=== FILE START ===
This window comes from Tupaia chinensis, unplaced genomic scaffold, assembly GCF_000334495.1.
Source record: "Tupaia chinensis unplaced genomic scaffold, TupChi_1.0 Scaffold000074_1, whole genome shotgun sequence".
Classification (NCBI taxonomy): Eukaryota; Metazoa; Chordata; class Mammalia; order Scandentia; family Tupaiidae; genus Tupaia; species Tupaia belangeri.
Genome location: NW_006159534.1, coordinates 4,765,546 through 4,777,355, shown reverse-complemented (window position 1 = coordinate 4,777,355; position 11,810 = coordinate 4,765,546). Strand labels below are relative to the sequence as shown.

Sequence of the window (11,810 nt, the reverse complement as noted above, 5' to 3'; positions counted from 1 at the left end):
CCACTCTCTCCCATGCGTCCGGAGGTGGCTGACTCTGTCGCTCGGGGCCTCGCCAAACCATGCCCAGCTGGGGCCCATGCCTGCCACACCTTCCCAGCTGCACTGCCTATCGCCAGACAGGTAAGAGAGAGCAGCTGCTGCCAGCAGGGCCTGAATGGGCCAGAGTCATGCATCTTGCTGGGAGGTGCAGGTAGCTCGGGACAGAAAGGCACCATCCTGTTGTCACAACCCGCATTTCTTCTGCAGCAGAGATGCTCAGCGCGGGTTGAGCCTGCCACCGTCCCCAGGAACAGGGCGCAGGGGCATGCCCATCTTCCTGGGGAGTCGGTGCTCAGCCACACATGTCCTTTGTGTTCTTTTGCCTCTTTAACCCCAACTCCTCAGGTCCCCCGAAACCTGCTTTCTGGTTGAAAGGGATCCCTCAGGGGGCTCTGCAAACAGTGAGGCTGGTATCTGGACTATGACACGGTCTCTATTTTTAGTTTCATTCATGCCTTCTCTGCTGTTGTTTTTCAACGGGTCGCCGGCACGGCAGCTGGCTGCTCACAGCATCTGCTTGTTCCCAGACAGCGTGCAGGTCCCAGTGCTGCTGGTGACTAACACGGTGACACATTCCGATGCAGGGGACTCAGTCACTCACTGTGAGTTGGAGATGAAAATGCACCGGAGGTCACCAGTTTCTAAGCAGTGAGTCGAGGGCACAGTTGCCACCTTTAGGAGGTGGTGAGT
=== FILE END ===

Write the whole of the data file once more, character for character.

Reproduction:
This window comes from Tupaia chinensis, unplaced genomic scaffold, assembly GCF_000334495.1.
Source record: "Tupaia chinensis unplaced genomic scaffold, TupChi_1.0 Scaffold000074_1, whole genome shotgun sequence".
Classification (NCBI taxonomy): Eukaryota; Metazoa; Chordata; class Mammalia; order Scandentia; family Tupaiidae; genus Tupaia; species Tupaia belangeri.
Genome location: NW_006159534.1, coordinates 4,765,546 through 4,777,355, shown reverse-complemented (window position 1 = coordinate 4,777,355; position 11,810 = coordinate 4,765,546). Strand labels below are relative to the sequence as shown.

Sequence of the window (11,810 nt, the reverse complement as noted above, 5' to 3'; positions counted from 1 at the left end):
CCACTCTCTCCCATGCGTCCGGAGGTGGCTGACTCTGTCGCTCGGGGCCTCGCCAAACCATGCCCAGCTGGGGCCCATGCCTGCCACACCTTCCCAGCTGCACTGCCTATCGCCAGACAGGTAAGAGAGAGCAGCTGCTGCCAGCAGGGCCTGAATGGGCCAGAGTCATGCATCTTGCTGGGAGGTGCAGGTAGCTCGGGACAGAAAGGCACCATCCTGTTGTCACAACCCGCATTTCTTCTGCAGCAGAGATGCTCAGCGCGGGTTGAGCCTGCCACCGTCCCCAGGAACAGGGCGCAGGGGCATGCCCATCTTCCTGGGGAGTCGGTGCTCAGCCACACATGTCCTTTGTGTTCTTTTGCCTCTTTAACCCCAACTCCTCAGGTCCCCCGAAACCTGCTTTCTGGTTGAAAGGGATCCCTCAGGGGGCTCTGCAAACAGTGAGGCTGGTATCTGGACTATGACACGGTCTCTATTTTTAGTTTCATTCATGCCTTCTCTGCTGTTGTTTTTCAACGGGTCGCCGGCACGGCAGCTGGCTGCTCACAGCATCTGCTTGTTCCCAGACAGCGTGCAGGTCCCAGTGCTGCTGGTGACTAACACGGTGACACATTCCGATGCAGGGGACTCAGTCACTCACTGTGAGTTGGAGATGAAAATGCACCGGAGGTCACCAGTTTCTAAGCAGTGAGTCGAGGGCACAGTTGCCACCTTTAGGAGGTGGTGAGT